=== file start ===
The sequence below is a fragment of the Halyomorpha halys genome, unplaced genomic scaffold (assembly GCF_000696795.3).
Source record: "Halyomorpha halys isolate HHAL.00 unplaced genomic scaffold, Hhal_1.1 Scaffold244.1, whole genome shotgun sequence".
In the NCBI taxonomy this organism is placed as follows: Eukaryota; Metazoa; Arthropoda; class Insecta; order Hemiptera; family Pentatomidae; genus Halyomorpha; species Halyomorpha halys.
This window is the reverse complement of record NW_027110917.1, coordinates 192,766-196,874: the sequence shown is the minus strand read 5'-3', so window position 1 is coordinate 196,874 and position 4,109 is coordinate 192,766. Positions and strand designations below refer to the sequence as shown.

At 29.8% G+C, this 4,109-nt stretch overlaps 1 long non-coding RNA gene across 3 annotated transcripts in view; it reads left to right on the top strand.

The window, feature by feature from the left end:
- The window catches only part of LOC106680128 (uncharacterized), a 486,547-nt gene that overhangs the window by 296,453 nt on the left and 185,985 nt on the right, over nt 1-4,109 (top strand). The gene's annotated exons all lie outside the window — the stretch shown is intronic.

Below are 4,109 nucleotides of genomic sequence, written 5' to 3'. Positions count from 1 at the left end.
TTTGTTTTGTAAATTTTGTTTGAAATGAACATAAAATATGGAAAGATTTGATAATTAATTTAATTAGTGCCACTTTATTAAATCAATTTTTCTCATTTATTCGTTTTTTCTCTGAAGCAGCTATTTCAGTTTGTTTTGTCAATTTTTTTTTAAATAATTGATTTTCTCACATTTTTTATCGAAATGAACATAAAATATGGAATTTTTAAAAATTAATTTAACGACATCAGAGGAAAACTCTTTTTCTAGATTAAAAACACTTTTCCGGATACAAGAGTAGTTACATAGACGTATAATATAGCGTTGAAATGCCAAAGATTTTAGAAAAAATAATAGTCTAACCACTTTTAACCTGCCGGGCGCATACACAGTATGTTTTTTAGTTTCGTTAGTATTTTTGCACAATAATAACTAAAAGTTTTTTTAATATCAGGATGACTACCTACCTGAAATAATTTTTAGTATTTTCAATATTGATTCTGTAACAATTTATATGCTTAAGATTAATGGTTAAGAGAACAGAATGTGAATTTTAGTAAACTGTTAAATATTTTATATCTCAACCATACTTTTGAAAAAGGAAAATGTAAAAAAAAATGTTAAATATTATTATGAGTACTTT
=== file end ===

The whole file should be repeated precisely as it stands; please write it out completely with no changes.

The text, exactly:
The sequence below is a fragment of the Halyomorpha halys genome, unplaced genomic scaffold (assembly GCF_000696795.3).
Source record: "Halyomorpha halys isolate HHAL.00 unplaced genomic scaffold, Hhal_1.1 Scaffold244.1, whole genome shotgun sequence".
In the NCBI taxonomy this organism is placed as follows: Eukaryota; Metazoa; Arthropoda; class Insecta; order Hemiptera; family Pentatomidae; genus Halyomorpha; species Halyomorpha halys.
This window is the reverse complement of record NW_027110917.1, coordinates 192,766-196,874: the sequence shown is the minus strand read 5'-3', so window position 1 is coordinate 196,874 and position 4,109 is coordinate 192,766. Positions and strand designations below refer to the sequence as shown.

At 29.8% G+C, this 4,109-nt stretch overlaps 1 long non-coding RNA gene across 3 annotated transcripts in view; it reads left to right on the top strand.

The window, feature by feature from the left end:
- The window catches only part of LOC106680128 (uncharacterized), a 486,547-nt gene that overhangs the window by 296,453 nt on the left and 185,985 nt on the right, over nt 1-4,109 (top strand). The gene's annotated exons all lie outside the window — the stretch shown is intronic.

Below are 4,109 nucleotides of genomic sequence, written 5' to 3'. Positions count from 1 at the left end.
TTTGTTTTGTAAATTTTGTTTGAAATGAACATAAAATATGGAAAGATTTGATAATTAATTTAATTAGTGCCACTTTATTAAATCAATTTTTCTCATTTATTCGTTTTTTCTCTGAAGCAGCTATTTCAGTTTGTTTTGTCAATTTTTTTTTAAATAATTGATTTTCTCACATTTTTTATCGAAATGAACATAAAATATGGAATTTTTAAAAATTAATTTAACGACATCAGAGGAAAACTCTTTTTCTAGATTAAAAACACTTTTCCGGATACAAGAGTAGTTACATAGACGTATAATATAGCGTTGAAATGCCAAAGATTTTAGAAAAAATAATAGTCTAACCACTTTTAACCTGCCGGGCGCATACACAGTATGTTTTTTAGTTTCGTTAGTATTTTTGCACAATAATAACTAAAAGTTTTTTTAATATCAGGATGACTACCTACCTGAAATAATTTTTAGTATTTTCAATATTGATTCTGTAACAATTTATATGCTTAAGATTAATGGTTAAGAGAACAGAATGTGAATTTTAGTAAACTGTTAAATATTTTATATCTCAACCATACTTTTGAAAAAGGAAAATGTAAAAAAAAATGTTAAATATTATTATGAGTACTTT